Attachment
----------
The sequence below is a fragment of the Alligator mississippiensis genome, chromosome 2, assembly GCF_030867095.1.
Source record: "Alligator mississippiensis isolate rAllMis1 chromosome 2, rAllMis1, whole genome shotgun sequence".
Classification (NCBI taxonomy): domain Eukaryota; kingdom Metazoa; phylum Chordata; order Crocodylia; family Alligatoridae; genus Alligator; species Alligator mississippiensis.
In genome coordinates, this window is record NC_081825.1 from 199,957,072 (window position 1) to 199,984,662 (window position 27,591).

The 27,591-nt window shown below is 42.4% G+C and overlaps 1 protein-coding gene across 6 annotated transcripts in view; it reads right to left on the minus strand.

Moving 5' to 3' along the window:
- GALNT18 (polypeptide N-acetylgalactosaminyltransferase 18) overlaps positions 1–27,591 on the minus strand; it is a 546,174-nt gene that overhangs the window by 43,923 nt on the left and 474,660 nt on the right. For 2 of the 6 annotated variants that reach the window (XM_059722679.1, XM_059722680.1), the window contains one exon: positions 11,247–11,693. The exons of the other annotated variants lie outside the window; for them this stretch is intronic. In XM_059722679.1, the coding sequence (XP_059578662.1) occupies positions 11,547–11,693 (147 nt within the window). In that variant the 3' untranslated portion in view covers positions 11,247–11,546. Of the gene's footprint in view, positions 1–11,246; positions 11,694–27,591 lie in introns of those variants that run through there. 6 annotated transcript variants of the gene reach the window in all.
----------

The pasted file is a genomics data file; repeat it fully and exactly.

The sequence below is a fragment of the Alligator mississippiensis genome, chromosome 2, assembly GCF_030867095.1.
Source record: "Alligator mississippiensis isolate rAllMis1 chromosome 2, rAllMis1, whole genome shotgun sequence".
Classification (NCBI taxonomy): domain Eukaryota; kingdom Metazoa; phylum Chordata; order Crocodylia; family Alligatoridae; genus Alligator; species Alligator mississippiensis.
In genome coordinates, this window is record NC_081825.1 from 199,957,072 (window position 1) to 199,984,662 (window position 27,591).

The 27,591-nt window shown below is 42.4% G+C and overlaps 1 protein-coding gene across 6 annotated transcripts in view; it reads right to left on the minus strand.

Moving 5' to 3' along the window:
- GALNT18 (polypeptide N-acetylgalactosaminyltransferase 18) overlaps positions 1–27,591 on the minus strand; it is a 546,174-nt gene that overhangs the window by 43,923 nt on the left and 474,660 nt on the right. For 2 of the 6 annotated variants that reach the window (XM_059722679.1, XM_059722680.1), the window contains one exon: positions 11,247–11,693. The exons of the other annotated variants lie outside the window; for them this stretch is intronic. In XM_059722679.1, the coding sequence (XP_059578662.1) occupies positions 11,547–11,693 (147 nt within the window). In that variant the 3' untranslated portion in view covers positions 11,247–11,546. Of the gene's footprint in view, positions 1–11,246; positions 11,694–27,591 lie in introns of those variants that run through there. 6 annotated transcript variants of the gene reach the window in all.